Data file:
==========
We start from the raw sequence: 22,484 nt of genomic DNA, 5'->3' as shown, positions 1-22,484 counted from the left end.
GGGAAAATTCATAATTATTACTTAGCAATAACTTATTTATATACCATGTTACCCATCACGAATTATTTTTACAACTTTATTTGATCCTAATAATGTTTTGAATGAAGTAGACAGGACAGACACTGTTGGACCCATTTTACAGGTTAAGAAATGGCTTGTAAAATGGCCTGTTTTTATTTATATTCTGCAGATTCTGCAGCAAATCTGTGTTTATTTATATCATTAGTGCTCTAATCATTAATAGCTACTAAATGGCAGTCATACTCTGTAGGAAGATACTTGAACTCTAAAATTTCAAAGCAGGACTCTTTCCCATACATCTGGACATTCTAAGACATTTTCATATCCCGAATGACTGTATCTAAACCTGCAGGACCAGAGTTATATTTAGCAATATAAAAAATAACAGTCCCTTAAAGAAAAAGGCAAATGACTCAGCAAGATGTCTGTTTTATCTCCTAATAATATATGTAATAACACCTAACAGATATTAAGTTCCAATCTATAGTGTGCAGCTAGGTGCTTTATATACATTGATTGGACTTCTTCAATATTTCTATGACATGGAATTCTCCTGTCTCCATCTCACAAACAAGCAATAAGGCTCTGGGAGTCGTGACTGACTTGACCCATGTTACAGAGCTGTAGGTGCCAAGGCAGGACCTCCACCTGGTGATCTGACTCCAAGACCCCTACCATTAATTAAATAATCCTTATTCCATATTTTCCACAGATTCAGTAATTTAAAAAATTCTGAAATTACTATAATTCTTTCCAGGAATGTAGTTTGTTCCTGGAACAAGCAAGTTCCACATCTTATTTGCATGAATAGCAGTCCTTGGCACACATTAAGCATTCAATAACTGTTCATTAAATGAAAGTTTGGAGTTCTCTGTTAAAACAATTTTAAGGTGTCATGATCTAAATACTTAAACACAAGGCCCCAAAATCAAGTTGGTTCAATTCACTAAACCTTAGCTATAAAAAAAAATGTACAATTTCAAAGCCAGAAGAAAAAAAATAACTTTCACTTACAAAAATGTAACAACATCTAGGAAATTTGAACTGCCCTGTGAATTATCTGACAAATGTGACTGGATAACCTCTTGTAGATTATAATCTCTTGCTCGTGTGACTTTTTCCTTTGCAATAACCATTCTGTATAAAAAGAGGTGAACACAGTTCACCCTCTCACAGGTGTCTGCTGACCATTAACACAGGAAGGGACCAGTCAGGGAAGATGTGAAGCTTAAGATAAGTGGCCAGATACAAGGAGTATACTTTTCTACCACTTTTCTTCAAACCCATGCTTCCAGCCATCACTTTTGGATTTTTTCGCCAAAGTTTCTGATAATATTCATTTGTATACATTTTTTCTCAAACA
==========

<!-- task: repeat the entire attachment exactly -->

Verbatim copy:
We start from the raw sequence: 22,484 nt of genomic DNA, 5'->3' as shown, positions 1-22,484 counted from the left end.
GGGAAAATTCATAATTATTACTTAGCAATAACTTATTTATATACCATGTTACCCATCACGAATTATTTTTACAACTTTATTTGATCCTAATAATGTTTTGAATGAAGTAGACAGGACAGACACTGTTGGACCCATTTTACAGGTTAAGAAATGGCTTGTAAAATGGCCTGTTTTTATTTATATTCTGCAGATTCTGCAGCAAATCTGTGTTTATTTATATCATTAGTGCTCTAATCATTAATAGCTACTAAATGGCAGTCATACTCTGTAGGAAGATACTTGAACTCTAAAATTTCAAAGCAGGACTCTTTCCCATACATCTGGACATTCTAAGACATTTTCATATCCCGAATGACTGTATCTAAACCTGCAGGACCAGAGTTATATTTAGCAATATAAAAAATAACAGTCCCTTAAAGAAAAAGGCAAATGACTCAGCAAGATGTCTGTTTTATCTCCTAATAATATATGTAATAACACCTAACAGATATTAAGTTCCAATCTATAGTGTGCAGCTAGGTGCTTTATATACATTGATTGGACTTCTTCAATATTTCTATGACATGGAATTCTCCTGTCTCCATCTCACAAACAAGCAATAAGGCTCTGGGAGTCGTGACTGACTTGACCCATGTTACAGAGCTGTAGGTGCCAAGGCAGGACCTCCACCTGGTGATCTGACTCCAAGACCCCTACCATTAATTAAATAATCCTTATTCCATATTTTCCACAGATTCAGTAATTTAAAAAATTCTGAAATTACTATAATTCTTTCCAGGAATGTAGTTTGTTCCTGGAACAAGCAAGTTCCACATCTTATTTGCATGAATAGCAGTCCTTGGCACACATTAAGCATTCAATAACTGTTCATTAAATGAAAGTTTGGAGTTCTCTGTTAAAACAATTTTAAGGTGTCATGATCTAAATACTTAAACACAAGGCCCCAAAATCAAGTTGGTTCAATTCACTAAACCTTAGCTATAAAAAAAAATGTACAATTTCAAAGCCAGAAGAAAAAAAATAACTTTCACTTACAAAAATGTAACAACATCTAGGAAATTTGAACTGCCCTGTGAATTATCTGACAAATGTGACTGGATAACCTCTTGTAGATTATAATCTCTTGCTCGTGTGACTTTTTCCTTTGCAATAACCATTCTGTATAAAAAGAGGTGAACACAGTTCACCCTCTCACAGGTGTCTGCTGACCATTAACACAGGAAGGGACCAGTCAGGGAAGATGTGAAGCTTAAGATAAGTGGCCAGATACAAGGAGTATACTTTTCTACCACTTTTCTTCAAACCCATGCTTCCAGCCATCACTTTTGGATTTTTTCGCCAAAGTTTCTGATAATATTCATTTGTATACATTTTTTCTCAAACA